As the Paris Olympics Promise New Ambition, Old Anxieties Intensify
Paris offers a fresh start to the International Olympic Committee, one of the top governing bodies of sports worldwide. In the next 20 years, the IOC would like to grow the Olympics into a major part of the global economy. But as the Olympics open, its old anxieties are becoming more entrenched.
On May 27, a day after the IOC’s World Congress, one of its most important business functions will take place, in the halls of the Palais de Sports in Le Havre. There, the heads of some of the sports it promotes will gather to decide how to move forward.
After the end of the Games, the IOC will have to take a much-needed breath. It has no idea how much this will cost. The IOC needs to make a decision on whether to continue to promote the Summer Games, or if it will decide to end them after the next one.
There are two separate issues: one of structure, the Olympic movement, the other of style, the IOC’s image.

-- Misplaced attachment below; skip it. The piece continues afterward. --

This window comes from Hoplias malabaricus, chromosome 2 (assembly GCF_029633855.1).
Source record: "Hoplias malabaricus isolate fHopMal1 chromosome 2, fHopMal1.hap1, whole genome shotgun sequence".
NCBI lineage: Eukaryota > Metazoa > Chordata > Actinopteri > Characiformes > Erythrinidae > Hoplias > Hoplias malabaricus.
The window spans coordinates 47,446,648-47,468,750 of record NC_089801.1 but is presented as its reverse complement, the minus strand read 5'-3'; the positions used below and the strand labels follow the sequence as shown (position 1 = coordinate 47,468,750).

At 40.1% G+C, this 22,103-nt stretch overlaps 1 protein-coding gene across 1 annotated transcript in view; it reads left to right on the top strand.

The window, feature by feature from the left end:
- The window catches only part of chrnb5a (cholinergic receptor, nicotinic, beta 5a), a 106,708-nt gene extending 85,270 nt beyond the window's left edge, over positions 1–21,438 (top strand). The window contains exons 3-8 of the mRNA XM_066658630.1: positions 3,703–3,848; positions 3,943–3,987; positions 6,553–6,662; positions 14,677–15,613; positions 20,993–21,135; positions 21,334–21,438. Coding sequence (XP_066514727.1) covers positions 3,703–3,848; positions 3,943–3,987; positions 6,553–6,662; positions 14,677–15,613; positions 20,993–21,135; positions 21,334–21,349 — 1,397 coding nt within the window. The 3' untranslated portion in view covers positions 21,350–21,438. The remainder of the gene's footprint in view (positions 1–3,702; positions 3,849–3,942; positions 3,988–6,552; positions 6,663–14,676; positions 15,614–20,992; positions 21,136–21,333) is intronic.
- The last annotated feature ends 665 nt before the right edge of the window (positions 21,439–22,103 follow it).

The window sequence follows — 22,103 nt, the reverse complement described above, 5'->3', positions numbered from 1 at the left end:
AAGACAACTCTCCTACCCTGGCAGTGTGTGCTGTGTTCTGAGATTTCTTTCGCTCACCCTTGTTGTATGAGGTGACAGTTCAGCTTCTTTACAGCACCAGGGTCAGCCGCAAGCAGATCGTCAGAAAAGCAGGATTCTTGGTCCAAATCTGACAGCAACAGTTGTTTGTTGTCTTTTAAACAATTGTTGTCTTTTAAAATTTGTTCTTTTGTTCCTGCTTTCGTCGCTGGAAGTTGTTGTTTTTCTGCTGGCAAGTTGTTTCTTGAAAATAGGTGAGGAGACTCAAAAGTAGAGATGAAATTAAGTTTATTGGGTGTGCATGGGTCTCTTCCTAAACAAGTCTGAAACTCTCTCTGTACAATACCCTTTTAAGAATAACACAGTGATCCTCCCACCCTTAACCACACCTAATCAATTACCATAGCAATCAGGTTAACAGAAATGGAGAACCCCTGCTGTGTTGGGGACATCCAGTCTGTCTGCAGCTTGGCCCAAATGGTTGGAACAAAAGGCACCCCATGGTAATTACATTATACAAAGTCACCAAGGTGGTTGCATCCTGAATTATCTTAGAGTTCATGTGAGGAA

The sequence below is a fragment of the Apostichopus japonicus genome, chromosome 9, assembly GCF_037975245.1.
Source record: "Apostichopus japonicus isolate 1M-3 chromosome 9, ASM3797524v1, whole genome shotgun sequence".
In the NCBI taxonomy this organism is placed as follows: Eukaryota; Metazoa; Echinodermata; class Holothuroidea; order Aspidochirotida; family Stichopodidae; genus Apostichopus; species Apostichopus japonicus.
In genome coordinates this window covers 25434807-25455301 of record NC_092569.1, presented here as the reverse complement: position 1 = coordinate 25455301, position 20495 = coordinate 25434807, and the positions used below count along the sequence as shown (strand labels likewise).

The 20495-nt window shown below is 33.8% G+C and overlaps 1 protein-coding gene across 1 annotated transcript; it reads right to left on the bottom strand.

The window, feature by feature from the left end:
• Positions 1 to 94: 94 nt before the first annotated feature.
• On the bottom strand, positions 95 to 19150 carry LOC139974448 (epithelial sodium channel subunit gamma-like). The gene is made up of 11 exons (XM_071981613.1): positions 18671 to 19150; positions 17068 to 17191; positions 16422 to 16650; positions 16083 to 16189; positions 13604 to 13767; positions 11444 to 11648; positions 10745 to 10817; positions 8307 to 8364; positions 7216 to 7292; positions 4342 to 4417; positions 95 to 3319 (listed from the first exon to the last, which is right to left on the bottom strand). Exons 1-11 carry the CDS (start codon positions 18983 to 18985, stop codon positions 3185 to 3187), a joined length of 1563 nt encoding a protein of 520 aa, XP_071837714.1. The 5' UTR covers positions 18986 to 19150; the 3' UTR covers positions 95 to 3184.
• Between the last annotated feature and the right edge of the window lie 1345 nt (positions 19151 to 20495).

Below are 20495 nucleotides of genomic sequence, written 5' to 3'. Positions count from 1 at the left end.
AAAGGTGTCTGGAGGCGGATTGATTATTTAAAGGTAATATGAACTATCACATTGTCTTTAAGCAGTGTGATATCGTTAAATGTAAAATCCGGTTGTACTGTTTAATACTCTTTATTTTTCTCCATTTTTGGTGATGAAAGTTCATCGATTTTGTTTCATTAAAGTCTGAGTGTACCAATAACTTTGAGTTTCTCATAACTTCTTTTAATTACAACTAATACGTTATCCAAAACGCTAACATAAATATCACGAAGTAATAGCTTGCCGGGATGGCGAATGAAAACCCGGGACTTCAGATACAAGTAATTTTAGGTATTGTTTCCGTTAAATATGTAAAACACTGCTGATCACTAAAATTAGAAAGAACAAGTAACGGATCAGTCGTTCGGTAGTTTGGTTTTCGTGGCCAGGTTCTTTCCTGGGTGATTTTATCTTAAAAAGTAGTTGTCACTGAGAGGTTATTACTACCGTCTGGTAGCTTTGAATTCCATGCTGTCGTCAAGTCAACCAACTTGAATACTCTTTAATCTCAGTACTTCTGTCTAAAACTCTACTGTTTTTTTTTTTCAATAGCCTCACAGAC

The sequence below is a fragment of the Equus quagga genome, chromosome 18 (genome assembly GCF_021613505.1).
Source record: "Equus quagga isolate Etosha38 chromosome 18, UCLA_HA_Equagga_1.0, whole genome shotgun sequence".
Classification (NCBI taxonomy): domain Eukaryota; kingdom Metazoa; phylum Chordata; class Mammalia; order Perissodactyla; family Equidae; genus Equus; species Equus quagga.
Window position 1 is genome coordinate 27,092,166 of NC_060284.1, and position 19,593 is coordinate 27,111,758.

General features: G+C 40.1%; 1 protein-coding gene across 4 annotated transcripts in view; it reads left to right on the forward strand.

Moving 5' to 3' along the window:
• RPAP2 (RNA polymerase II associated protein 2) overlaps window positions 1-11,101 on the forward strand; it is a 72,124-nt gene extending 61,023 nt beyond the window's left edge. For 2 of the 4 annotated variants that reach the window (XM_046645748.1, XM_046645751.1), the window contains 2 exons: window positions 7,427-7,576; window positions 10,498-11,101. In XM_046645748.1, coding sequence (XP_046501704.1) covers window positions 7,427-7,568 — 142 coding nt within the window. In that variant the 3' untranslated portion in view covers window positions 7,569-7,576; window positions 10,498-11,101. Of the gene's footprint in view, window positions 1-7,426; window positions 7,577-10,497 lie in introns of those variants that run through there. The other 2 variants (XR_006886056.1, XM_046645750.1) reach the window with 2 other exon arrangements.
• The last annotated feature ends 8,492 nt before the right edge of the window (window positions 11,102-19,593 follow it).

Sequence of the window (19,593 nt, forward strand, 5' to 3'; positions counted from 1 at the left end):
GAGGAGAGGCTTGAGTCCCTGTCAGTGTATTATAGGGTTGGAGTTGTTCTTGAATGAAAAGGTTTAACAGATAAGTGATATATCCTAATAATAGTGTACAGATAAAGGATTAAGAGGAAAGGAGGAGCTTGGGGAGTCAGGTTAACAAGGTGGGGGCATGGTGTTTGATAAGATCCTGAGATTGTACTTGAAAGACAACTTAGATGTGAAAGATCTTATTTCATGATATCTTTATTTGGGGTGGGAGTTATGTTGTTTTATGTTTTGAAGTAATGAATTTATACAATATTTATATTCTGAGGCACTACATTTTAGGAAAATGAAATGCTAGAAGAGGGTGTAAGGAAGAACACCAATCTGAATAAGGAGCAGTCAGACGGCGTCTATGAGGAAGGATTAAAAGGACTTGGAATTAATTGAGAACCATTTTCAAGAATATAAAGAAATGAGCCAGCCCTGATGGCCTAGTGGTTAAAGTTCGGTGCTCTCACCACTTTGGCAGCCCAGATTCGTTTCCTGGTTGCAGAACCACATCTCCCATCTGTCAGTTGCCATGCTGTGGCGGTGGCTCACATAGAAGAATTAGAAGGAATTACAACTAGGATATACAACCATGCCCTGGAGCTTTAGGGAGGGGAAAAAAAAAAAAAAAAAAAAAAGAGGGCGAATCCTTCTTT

Both are important. To become a major world sport, sports must change. They need to change the way that fans are treated, the way that the media and government take their cues, and the way that the media treat their coverage.
It also needs to become a leading force in business. There are too many other opportunities to succeed as a sports marketing force, like the United States’s National Football League, which has recently seen its advertising budget increase even as its revenue has been stagnant. The sports industry has already invested heavily in digital marketing. But it can become much more efficient (and profitable) if it uses data, social media and other technologies to reach a more diverse audience before and after the Olympics open.
Finally, sports need to start thinking globally. The IOC has been on a two-month tour to promote the Olympics. It has done this while dealing with the fallout from the